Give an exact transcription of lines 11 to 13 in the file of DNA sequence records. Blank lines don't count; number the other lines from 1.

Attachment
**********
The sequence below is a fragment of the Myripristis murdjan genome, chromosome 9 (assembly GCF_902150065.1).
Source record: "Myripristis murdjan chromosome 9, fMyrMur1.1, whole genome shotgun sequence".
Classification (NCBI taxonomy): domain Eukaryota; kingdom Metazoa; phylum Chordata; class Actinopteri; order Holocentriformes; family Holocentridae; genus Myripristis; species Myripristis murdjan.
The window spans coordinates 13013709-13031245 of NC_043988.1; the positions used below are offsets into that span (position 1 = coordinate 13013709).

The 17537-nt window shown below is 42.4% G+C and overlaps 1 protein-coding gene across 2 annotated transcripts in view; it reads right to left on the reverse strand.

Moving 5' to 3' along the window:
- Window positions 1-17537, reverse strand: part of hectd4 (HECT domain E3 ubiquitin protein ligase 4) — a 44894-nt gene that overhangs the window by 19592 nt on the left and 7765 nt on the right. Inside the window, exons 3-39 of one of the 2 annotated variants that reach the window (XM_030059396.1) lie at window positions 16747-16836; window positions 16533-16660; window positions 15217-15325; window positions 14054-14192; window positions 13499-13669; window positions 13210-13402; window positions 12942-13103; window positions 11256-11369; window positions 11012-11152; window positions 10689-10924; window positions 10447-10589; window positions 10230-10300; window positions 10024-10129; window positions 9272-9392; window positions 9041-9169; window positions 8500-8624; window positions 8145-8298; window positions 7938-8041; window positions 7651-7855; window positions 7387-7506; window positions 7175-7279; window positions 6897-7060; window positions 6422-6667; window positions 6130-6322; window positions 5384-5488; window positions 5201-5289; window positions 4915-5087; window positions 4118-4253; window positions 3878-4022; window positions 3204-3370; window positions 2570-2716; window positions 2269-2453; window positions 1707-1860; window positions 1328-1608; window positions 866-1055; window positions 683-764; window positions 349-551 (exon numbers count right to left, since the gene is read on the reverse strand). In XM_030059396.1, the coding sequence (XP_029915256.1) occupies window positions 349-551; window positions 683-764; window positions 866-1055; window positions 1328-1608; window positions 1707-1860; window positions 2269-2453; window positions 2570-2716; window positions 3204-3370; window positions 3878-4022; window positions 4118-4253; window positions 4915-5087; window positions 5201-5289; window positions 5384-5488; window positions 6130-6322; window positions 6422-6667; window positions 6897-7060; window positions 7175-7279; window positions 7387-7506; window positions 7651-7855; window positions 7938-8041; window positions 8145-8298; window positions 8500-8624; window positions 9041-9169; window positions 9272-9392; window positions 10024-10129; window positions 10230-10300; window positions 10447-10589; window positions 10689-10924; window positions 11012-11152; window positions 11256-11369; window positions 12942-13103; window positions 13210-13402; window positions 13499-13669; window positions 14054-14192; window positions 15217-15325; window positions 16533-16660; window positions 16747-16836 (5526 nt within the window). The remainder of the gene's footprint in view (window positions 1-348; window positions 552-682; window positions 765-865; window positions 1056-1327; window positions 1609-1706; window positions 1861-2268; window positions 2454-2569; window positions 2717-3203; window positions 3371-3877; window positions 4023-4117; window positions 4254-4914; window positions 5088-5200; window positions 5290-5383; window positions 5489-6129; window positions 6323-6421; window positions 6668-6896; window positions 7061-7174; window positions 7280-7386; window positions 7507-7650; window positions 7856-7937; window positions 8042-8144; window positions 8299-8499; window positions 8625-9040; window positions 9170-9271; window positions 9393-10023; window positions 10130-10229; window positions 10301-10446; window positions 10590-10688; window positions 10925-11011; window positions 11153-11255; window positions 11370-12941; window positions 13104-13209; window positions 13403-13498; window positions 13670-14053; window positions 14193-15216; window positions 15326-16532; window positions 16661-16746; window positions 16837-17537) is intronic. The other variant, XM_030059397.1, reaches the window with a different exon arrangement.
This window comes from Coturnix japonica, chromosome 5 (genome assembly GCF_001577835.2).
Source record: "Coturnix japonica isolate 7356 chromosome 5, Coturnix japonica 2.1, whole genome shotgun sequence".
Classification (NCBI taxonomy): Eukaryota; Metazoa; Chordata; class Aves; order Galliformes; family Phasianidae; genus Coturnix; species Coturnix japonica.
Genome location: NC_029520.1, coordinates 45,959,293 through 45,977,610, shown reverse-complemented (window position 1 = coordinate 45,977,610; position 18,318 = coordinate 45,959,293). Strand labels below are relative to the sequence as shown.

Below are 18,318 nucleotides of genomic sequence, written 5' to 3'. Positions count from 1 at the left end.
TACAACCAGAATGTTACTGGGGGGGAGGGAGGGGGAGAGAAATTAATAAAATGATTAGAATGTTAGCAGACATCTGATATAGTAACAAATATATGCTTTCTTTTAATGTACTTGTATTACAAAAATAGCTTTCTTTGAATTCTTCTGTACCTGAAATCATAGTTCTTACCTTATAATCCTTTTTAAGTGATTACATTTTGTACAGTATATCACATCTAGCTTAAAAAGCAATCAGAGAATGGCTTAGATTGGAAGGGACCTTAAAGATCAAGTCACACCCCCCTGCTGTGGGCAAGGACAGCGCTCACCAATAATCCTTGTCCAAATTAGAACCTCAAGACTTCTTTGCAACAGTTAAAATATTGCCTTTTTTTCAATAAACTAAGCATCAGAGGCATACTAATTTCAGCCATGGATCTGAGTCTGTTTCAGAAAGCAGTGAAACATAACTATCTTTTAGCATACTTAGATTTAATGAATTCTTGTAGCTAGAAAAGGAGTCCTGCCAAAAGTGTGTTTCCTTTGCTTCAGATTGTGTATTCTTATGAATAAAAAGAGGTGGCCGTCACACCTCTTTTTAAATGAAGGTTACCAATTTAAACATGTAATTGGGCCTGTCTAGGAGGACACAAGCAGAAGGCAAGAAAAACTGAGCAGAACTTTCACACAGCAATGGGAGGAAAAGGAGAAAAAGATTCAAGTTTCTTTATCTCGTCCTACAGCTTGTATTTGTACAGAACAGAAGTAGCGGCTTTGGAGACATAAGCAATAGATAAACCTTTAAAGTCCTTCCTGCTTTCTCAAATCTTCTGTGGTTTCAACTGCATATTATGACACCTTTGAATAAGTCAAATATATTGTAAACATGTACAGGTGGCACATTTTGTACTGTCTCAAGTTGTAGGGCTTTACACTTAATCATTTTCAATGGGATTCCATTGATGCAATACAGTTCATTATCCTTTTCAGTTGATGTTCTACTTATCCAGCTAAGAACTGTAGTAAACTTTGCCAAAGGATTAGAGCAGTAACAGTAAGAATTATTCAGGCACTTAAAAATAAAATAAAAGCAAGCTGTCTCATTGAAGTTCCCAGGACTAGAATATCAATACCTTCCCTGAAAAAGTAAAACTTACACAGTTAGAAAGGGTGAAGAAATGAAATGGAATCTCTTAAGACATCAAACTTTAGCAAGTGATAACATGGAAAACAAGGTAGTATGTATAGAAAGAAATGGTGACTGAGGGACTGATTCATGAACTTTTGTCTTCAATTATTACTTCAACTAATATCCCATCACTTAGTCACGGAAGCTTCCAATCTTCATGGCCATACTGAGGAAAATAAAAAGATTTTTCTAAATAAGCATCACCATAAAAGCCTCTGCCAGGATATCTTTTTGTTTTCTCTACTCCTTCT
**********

Genome location: NC_029520.1, coordinates 45,959,293 through 45,977,610, shown reverse-complemented (window position 1 = coordinate 45,977,610; position 18,318 = coordinate 45,959,293). Strand labels below are relative to the sequence as shown.

Below are 18,318 nucleotides of genomic sequence, written 5' to 3'. Positions count from 1 at the left end.
TACAACCAGAATGTTACTGGGGGGGAGGGAGGGGGAGAGAAATTAATAAAATGATTAGAATGTTAGCAGACATCTGATATAGTAACAAATATATGCTTTCTTTTAATGTACTTGTATTACAAAAATAGCTTTCTTTGAATTCTTCTGTACCTGAAATCATAGTTCTTACCTTATAATCCTTTTTAAGTGATTACATTTTGTACAGTATATCACATCTAGCTTAAAAAGCAATCAGAGAATGGCTTAGATTGGAAGGGACCTTAAAGATCAAGTCACACCCCCCTGCTGTGGGCAAGGACAGCGCTCACCAATAATCCTTGTCCAAATTAGAACCTCAAGACTTCTTTGCAACAGTTAAAATATTGCCTTTTTTTCAATAAACTAAGCATCAGAGGCATACTAATTTCAGCCATGGATCTGAGTCTGTTTCAGAAAGCAGTGAAACATAACTATCTTTTAGCATACTTAGATTTAATGAATTCTTGTAGCTAGAAAAGGAGTCCTGCCAAAAGTGTGTTTCCTTTGCTTCAGATTGTGTATTCTTATGAATAAAAAGAGGTGGCCGTCACACCTCTTTTTAAATGAAGGTTACCAATTTAAACATGTAATTGGGCCTGTCTAGGAGGACACAAGCAGAAGGCAAGAAAAACTGAGCAGAACTTTCACACAGCAATGGGAGGAAAAGGAGAAAAAGATTCAAGTTTCTTTATCTCGTCCTACAGCTTGTATTTGTACAGAACAGAAGTAGCGGCTTTGGAGACATAAGCAATAGATAAACCTTTAAAGTCCTTCCTGCTTTCTCAAATCTTCTGTGGTTTCAACTGCATATTATGACACCTTTGAATAAGTCAAATATATTGTAAACATGTACAGGTGGCACATTTTGTACTGTCTCAAGTTGTAGGGCTTTACACTTAATCATTTTCAATGGGATTCCATTGATGCAATACAGTTCATTATCCTTTTCAGTTGATGTTCTACTTATCCAGCTAAGAACTGTAGTAAACTTTGCCAAAGGATTAGAGCAGTAACAGTAAGAATTATTCAGGCACTTAAAAATAAAATAAAAGCAAGCTGTCTCATTGAAGTTCCCAGGACTAGAATATCAATACCTTCCCTGAAAAAGTAAAACTTACACAGTTAGAAAGGGTGAAGAAATGAAATGGAATCTCTTAAGACATCAAACTTTAGCAAGTGATAACATGGAAAACAAGGTAGTATGTATAGAAAGAAATGGTGACTGAGGGACTGATTCATGAACTTTTGTCTTCAATTATTACTTCAACTAATATCCCATCACTTAGTCACGGAAGCTTCCAATCTTCATGGCCATACTGAGGAAAATAAAAAGATTTTTCTAAATAAGCATCACCATAAAAGCCTCTGCCAGGATATCTTTTTGTTTTCTCTACTCCTTCT